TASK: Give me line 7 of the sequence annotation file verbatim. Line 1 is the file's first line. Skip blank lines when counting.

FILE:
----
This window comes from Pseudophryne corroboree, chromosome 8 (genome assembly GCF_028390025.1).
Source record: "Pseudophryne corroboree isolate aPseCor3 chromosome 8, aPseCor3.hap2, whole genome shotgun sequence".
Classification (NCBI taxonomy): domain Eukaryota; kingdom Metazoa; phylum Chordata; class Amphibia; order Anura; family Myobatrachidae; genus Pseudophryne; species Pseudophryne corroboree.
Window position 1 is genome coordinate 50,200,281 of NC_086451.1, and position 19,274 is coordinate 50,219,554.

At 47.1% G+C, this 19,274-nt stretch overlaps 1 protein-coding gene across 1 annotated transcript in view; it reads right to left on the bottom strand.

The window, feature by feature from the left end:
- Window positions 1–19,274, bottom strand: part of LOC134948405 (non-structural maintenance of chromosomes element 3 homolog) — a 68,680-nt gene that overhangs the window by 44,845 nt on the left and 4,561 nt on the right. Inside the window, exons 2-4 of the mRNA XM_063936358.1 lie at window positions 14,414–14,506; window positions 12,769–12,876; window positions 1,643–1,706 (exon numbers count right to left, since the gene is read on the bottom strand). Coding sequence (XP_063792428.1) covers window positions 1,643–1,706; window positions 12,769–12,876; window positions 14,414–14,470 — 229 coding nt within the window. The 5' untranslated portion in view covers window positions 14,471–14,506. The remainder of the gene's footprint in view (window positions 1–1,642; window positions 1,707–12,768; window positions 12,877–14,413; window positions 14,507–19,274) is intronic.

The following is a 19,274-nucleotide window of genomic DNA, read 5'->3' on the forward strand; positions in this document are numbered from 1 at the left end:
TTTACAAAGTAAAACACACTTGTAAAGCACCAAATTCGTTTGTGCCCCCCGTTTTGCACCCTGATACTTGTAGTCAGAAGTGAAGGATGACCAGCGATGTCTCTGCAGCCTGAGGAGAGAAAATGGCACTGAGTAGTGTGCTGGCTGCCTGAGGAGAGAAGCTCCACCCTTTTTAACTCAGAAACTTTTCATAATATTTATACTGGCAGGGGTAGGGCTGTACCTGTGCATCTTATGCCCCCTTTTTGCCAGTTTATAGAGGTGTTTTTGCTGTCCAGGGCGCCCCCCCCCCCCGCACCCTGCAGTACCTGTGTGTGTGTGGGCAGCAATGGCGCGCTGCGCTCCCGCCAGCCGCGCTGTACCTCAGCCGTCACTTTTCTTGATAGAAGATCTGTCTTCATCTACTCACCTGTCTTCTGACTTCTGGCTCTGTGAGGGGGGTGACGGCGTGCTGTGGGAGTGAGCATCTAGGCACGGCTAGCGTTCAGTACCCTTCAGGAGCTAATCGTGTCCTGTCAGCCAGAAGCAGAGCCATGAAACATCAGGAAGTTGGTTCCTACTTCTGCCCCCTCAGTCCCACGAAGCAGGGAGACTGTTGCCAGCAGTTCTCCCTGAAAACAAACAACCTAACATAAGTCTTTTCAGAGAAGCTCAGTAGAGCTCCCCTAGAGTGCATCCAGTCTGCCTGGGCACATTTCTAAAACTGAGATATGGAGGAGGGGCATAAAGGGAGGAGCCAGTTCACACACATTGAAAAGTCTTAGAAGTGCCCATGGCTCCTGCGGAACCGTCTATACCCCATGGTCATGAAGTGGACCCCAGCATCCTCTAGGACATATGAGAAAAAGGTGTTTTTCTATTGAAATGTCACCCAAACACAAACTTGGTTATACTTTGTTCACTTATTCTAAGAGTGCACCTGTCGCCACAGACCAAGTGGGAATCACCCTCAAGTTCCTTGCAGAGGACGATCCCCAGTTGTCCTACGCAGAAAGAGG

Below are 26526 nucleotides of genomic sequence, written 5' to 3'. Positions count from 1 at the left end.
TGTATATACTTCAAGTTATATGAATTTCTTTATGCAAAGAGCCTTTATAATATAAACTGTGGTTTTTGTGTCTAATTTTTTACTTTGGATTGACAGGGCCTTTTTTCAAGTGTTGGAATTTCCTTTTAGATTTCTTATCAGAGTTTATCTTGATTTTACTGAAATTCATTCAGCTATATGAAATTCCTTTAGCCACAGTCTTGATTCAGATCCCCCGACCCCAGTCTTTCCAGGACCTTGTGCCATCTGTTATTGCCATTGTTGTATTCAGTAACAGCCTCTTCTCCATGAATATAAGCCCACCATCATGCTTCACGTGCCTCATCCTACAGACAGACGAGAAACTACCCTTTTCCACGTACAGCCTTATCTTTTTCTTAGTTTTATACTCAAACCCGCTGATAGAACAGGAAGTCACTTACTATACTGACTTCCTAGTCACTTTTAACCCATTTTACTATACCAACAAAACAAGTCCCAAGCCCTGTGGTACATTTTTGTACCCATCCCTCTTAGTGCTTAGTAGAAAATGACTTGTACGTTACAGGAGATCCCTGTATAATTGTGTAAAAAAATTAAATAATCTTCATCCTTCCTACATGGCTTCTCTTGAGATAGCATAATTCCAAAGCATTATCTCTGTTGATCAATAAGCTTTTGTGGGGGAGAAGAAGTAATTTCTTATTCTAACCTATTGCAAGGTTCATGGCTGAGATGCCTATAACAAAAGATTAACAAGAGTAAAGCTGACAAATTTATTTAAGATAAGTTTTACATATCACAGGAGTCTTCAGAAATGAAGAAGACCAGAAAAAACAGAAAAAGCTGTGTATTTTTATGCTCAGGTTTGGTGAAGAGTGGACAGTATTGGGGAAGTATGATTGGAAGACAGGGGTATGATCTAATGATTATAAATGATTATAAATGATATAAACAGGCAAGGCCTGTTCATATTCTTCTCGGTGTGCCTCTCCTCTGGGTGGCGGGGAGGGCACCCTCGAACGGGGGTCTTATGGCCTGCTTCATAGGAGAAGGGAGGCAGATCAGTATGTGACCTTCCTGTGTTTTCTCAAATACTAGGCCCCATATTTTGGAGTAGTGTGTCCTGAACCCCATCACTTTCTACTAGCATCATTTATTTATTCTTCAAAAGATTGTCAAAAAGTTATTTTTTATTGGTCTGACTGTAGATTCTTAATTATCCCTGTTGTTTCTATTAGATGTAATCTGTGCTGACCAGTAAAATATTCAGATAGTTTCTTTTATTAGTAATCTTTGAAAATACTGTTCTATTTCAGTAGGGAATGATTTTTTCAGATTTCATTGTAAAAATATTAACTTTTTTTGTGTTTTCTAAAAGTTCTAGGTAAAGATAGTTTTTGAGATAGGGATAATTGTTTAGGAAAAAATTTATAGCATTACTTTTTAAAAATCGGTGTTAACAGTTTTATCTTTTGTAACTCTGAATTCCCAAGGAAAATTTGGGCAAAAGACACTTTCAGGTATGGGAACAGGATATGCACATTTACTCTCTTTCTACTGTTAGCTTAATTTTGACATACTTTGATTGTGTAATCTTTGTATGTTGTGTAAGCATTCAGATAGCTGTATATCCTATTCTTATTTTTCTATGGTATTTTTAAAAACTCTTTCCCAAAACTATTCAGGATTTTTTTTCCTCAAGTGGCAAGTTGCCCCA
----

- Window positions 1–19,274, bottom strand: part of LOC134948405 (non-structural maintenance of chromosomes element 3 homolog) — a 68,680-nt gene that overhangs the window by 44,845 nt on the left and 4,561 nt on the right. Inside the window, exons 2-4 of the mRNA XM_063936358.1 lie at window positions 14,414–14,506; window positions 12,769–12,876; window positions 1,643–1,706 (exon numbers count right to left, since the gene is read on the bottom strand). Coding sequence (XP_063792428.1) covers window positions 1,643–1,706; window positions 12,769–12,876; window positions 14,414–14,470 — 229 coding nt within the window. The 5' untranslated portion in view covers window positions 14,471–14,506. The remainder of the gene's footprint in view (window positions 1–1,642; window positions 1,707–12,768; window positions 12,877–14,413; window positions 14,507–19,274) is intronic.